Friday, June 20, 2008
Graveyards and Dead Machines - Machineyard in Soundworld (Brokenresearch LP)
Finally. Ever since I started this blog, I've been hoping that a new Brokenresearch run would come out so that I could review them. Run by Ben (Hell) Hall and Hans (Bunny) Buetow--respectively the drummer and cellist for Graveyards among other things--the label was probably the one, along with American Tapes, that led to my descent into contemporary experimental music. Packaged in elegant white sleeves with printed sandpaper on them, the whole sound and aesthetic really did it right for me. Well, the time has come, and a new Brokenresearch run has come. This time around Ben was nice enough to shoot me some copies of them, so thanks again Ben. They were a real pleasure to receive.
Figured I'd start off with the one I've been spinning most in the last week. Graveyards and Dead Machines are both groups I really dig, though this one could have just easily been called Graveyards and Tovah Olson (John's in both groups anyway). Still, I like the two on two set-up here, and either way you cut it this is some murky material that highlights the strengths of both groups: Graveyards' monolithically slow and ice-cold lurching and Dead Machines' ability to make beautiful soundscapes out of an otherwise dissonant sonic palette. Despite both group's reputations, there are some glimpses of warmth on the tundra here.
The one-sided LP starts out as quietly as one would hope. Just hesitant reverberation and the slight tinkling of bells. Already, Graveyards' always physical sound is present--I find it tough to hear this stuff without picturing a cymbal ringing or metal pipes being clinked steadily. When a strange fog-horn call comes out (I'm guessing John, though it might just as easily be Hans' cello), the piece starts to gain a bit of momentum before slipping right back into its opening section. This is some typically cautious material and they really do it right, never trying to blow you away. More like freeze you in place, really.
John enters on bass clarinet at this point, playing a slow and hazy line that's surprisingly classical in nature--sounds almost like a section of Messiaen's "Quartet for the End of Time" or something. Washes of electronic hail shower in and out over the trickling cymbals and thudding electronic undergrowth. The whole thing bobs and sways back and forth, and really manages to sound more taut than most things Graveyards have done--and that's saying something. The response times are spot on as the group bounces off each other, at times recalling Stravinsky's "Rite of Spring," and at others recalling, well, Graveyards or Dead Machines covering Stockhausen as conducted by Feldman.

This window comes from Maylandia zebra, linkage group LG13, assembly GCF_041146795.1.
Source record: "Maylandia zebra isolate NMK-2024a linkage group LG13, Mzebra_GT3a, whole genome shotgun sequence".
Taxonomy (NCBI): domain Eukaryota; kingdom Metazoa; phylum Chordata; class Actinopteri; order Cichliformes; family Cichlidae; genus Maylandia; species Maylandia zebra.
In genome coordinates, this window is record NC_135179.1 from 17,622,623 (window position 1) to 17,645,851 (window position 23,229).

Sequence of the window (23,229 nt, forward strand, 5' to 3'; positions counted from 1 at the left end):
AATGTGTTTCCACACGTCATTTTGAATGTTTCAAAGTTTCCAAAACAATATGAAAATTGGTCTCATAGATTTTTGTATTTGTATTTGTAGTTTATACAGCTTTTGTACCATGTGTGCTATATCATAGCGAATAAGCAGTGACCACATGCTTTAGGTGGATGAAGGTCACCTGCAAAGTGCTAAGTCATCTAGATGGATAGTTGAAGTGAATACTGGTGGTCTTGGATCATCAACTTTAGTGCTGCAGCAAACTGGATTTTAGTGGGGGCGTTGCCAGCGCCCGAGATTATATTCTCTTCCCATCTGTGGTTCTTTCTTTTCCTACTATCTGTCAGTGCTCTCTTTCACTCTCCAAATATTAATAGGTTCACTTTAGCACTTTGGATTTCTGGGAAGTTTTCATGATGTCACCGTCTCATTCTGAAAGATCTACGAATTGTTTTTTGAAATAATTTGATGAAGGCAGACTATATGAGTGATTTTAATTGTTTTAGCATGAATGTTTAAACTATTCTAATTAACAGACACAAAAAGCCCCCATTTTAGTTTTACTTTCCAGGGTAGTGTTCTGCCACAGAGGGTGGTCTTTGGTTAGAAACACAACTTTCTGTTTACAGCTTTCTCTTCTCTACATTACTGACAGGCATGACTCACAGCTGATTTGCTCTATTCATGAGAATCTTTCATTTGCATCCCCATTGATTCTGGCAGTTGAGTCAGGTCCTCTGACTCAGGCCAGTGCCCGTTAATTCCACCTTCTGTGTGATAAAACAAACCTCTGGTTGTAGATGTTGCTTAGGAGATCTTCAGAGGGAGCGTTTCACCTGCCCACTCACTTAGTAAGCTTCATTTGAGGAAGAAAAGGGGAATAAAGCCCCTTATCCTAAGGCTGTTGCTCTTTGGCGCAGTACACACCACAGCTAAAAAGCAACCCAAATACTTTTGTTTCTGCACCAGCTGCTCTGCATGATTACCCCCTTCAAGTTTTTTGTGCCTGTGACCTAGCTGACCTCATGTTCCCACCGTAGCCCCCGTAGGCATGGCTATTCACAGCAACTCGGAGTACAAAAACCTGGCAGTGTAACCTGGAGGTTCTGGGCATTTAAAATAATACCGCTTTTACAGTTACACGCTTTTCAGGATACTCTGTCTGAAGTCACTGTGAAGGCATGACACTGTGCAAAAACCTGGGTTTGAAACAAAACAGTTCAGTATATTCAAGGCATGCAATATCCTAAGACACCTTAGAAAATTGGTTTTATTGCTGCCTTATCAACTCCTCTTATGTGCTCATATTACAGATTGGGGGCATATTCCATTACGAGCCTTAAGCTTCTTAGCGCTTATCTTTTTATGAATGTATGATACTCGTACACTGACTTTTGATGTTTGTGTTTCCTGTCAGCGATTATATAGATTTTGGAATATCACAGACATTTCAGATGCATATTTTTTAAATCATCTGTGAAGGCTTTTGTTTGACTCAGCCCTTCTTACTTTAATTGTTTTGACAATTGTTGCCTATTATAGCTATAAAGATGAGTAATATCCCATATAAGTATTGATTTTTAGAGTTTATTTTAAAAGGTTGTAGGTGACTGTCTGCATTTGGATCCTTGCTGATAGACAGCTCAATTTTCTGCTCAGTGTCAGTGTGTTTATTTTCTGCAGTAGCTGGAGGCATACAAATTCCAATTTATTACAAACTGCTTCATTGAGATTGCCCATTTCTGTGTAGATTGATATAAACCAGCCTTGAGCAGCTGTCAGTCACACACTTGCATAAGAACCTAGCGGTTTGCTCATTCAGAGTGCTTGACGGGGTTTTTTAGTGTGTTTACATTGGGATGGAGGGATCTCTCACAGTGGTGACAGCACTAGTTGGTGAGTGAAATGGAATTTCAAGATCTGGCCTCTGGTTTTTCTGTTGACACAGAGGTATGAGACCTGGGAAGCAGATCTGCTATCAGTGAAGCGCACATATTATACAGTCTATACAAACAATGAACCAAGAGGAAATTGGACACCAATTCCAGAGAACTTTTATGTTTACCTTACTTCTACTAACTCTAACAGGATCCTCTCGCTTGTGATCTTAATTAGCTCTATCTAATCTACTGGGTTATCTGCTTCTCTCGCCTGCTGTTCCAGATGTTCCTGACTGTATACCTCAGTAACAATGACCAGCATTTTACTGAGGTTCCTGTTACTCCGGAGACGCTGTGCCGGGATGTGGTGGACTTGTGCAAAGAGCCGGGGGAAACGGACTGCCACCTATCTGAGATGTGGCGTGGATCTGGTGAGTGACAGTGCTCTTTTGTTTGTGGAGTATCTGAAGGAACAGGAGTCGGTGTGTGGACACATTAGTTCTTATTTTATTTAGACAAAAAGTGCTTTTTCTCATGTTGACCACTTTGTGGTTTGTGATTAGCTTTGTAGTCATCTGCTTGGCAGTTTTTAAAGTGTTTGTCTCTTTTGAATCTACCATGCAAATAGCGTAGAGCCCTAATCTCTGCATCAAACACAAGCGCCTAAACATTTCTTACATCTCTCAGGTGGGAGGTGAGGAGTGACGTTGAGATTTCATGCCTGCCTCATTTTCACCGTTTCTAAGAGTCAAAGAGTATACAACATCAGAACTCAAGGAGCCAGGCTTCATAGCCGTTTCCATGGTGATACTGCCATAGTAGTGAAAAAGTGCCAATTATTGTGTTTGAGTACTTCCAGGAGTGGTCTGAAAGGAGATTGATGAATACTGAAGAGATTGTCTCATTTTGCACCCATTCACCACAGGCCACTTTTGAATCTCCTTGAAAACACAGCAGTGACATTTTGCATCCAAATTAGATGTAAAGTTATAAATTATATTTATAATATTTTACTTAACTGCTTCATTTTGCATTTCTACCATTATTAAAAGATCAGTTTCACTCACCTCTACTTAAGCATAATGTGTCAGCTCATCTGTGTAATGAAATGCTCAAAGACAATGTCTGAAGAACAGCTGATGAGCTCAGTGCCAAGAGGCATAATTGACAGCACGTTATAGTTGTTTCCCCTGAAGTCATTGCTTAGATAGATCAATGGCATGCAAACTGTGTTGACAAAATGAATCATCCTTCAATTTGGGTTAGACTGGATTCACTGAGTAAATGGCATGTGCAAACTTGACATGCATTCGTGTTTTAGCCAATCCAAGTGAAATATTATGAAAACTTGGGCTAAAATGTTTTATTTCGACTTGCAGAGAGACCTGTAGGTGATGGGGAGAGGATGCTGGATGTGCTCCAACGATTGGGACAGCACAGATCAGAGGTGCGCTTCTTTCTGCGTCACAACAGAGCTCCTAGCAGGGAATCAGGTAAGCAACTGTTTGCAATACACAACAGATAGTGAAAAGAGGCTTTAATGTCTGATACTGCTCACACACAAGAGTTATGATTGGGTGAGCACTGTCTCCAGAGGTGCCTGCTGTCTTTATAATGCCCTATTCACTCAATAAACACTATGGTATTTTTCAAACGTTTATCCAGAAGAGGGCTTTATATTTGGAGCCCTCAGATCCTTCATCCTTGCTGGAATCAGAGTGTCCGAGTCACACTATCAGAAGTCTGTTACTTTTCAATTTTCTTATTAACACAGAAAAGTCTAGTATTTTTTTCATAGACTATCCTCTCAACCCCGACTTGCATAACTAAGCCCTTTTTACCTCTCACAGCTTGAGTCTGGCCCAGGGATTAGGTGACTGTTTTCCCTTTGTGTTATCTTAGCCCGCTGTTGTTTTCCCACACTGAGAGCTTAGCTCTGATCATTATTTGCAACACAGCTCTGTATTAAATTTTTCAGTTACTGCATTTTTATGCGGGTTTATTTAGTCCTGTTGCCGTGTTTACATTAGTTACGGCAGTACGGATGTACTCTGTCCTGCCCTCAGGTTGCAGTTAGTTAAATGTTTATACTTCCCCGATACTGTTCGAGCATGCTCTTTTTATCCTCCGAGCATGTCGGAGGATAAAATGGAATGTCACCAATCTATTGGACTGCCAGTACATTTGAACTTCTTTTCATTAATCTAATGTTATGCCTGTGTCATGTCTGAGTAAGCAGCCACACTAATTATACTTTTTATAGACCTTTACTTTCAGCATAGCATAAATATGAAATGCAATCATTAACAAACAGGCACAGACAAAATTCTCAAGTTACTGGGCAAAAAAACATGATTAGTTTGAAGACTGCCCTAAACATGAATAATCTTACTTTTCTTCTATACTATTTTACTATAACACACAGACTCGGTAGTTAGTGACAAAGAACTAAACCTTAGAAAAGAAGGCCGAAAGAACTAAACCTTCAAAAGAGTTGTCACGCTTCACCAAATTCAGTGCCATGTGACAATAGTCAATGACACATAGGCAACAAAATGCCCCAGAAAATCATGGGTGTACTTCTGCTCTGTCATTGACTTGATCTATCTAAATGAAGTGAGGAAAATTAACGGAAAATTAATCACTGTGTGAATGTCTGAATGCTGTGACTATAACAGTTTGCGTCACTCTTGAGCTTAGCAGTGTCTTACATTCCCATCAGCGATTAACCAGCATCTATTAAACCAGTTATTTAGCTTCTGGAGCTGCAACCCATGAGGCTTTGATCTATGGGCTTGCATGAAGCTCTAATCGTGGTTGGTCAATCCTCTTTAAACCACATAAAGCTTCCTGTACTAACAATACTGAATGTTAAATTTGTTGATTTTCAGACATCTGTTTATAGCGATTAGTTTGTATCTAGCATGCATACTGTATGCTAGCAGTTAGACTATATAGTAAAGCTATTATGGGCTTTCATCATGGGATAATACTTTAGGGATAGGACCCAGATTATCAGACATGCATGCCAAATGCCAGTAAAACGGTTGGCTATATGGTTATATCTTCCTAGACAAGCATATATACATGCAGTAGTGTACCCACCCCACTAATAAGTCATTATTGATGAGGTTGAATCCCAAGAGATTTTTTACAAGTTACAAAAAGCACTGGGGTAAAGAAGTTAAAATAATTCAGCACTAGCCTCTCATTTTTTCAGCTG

The real strength of the release though is how it hovers seamlessly between the harmonious lines of the horn and rich electronic and cello tones before swaying back into less clear territory. The thudding continues to hold it all together rhythmically while John's line flows back and forth. It almost sounds like the soundtrack to some Arctic horror flick, before the monster arrives of course. Squeaks and bells are coersced out of electronic equipment as Buetow's cello fits so seamlessly in that you barely notice its presence--his long drone notes keep it lilting along with a delicately weighty calm.
Special mention should be made of Tovah Olson, who acted as the mixer (as well as musician) on this number. The production really comes together, and one gets the sense that Tovah's really controlling the momentum of the thing, tying bits together and phasing things out with an unobtrusive and painstakingly careful approach. The distant rattling of Hall's cymbals blend into high frequency electronic mutterings before disappearing with the crack of the needle lifting, as if the whole thing was never there at all. The machine yard seems to have shut down, and the sound world just ain't the same without it. Way limited (of course) to 200 copiesand printed on thick cardboasrd stock with nice printed covers. According to the website they're still available, so grab one right quick if you're planning on it. The masters are back in town, and they're doing what they do best.